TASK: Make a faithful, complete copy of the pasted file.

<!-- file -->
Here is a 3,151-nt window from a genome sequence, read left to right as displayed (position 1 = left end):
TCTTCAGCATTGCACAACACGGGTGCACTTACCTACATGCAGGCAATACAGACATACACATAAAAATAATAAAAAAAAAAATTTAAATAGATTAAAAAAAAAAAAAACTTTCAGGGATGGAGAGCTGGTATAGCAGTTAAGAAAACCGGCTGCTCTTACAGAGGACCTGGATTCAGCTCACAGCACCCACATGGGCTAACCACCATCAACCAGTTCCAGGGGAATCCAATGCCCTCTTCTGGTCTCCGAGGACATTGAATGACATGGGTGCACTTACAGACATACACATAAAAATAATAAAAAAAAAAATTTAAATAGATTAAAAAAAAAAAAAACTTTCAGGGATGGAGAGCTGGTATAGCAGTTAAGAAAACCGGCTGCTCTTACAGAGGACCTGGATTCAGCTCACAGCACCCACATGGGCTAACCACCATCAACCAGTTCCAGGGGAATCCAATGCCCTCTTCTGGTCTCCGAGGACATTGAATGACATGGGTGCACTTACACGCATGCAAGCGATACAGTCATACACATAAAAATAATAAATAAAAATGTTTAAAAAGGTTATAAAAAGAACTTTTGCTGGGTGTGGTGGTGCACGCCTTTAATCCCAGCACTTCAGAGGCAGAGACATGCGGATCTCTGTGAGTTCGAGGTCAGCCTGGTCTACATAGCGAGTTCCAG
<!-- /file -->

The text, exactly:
Here is a 3,151-nt window from a genome sequence, read left to right as displayed (position 1 = left end):
TCTTCAGCATTGCACAACACGGGTGCACTTACCTACATGCAGGCAATACAGACATACACATAAAAATAATAAAAAAAAAAATTTAAATAGATTAAAAAAAAAAAAAACTTTCAGGGATGGAGAGCTGGTATAGCAGTTAAGAAAACCGGCTGCTCTTACAGAGGACCTGGATTCAGCTCACAGCACCCACATGGGCTAACCACCATCAACCAGTTCCAGGGGAATCCAATGCCCTCTTCTGGTCTCCGAGGACATTGAATGACATGGGTGCACTTACAGACATACACATAAAAATAATAAAAAAAAAAATTTAAATAGATTAAAAAAAAAAAAAACTTTCAGGGATGGAGAGCTGGTATAGCAGTTAAGAAAACCGGCTGCTCTTACAGAGGACCTGGATTCAGCTCACAGCACCCACATGGGCTAACCACCATCAACCAGTTCCAGGGGAATCCAATGCCCTCTTCTGGTCTCCGAGGACATTGAATGACATGGGTGCACTTACACGCATGCAAGCGATACAGTCATACACATAAAAATAATAAATAAAAATGTTTAAAAAGGTTATAAAAAGAACTTTTGCTGGGTGTGGTGGTGCACGCCTTTAATCCCAGCACTTCAGAGGCAGAGACATGCGGATCTCTGTGAGTTCGAGGTCAGCCTGGTCTACATAGCGAGTTCCAG